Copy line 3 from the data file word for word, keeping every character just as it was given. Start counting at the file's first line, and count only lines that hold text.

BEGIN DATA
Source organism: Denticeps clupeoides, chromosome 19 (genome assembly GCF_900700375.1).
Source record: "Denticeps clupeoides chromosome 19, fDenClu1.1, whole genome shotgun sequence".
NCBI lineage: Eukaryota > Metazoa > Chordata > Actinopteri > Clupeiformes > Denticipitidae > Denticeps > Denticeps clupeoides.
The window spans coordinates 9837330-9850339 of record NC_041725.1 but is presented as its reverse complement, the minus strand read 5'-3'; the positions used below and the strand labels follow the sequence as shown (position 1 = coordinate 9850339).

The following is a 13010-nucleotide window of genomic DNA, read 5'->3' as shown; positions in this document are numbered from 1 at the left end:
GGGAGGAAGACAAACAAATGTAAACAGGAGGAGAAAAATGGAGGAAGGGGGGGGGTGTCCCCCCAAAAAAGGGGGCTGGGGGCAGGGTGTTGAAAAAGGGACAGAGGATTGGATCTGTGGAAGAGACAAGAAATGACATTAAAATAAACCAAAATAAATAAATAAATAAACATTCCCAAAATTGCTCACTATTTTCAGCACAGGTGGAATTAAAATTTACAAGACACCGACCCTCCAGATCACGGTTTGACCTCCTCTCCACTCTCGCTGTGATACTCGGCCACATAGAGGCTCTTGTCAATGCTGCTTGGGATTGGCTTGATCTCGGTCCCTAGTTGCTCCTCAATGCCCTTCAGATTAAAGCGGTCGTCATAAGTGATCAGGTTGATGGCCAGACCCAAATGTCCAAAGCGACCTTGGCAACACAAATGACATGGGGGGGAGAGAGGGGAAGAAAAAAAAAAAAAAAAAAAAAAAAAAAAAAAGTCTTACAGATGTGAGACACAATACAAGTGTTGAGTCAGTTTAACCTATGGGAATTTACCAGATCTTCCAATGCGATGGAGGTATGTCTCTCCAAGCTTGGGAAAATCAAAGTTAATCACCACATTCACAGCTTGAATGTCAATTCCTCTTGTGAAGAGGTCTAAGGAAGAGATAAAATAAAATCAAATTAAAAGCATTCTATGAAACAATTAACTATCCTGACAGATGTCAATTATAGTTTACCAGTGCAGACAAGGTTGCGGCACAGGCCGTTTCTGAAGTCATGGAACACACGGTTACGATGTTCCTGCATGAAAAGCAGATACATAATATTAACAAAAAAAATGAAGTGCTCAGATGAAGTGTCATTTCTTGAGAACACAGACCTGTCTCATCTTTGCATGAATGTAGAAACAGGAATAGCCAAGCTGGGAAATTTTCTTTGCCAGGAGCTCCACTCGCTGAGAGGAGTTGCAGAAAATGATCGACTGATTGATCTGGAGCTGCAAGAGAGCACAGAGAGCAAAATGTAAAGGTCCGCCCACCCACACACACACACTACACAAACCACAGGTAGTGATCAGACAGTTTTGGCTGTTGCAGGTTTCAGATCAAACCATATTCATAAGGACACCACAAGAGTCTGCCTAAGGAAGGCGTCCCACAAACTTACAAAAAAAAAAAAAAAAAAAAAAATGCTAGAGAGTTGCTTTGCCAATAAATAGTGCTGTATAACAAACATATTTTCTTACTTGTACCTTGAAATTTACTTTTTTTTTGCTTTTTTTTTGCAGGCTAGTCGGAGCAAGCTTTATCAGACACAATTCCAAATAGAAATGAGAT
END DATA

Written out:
NCBI lineage: Eukaryota > Metazoa > Chordata > Actinopteri > Clupeiformes > Denticipitidae > Denticeps > Denticeps clupeoides.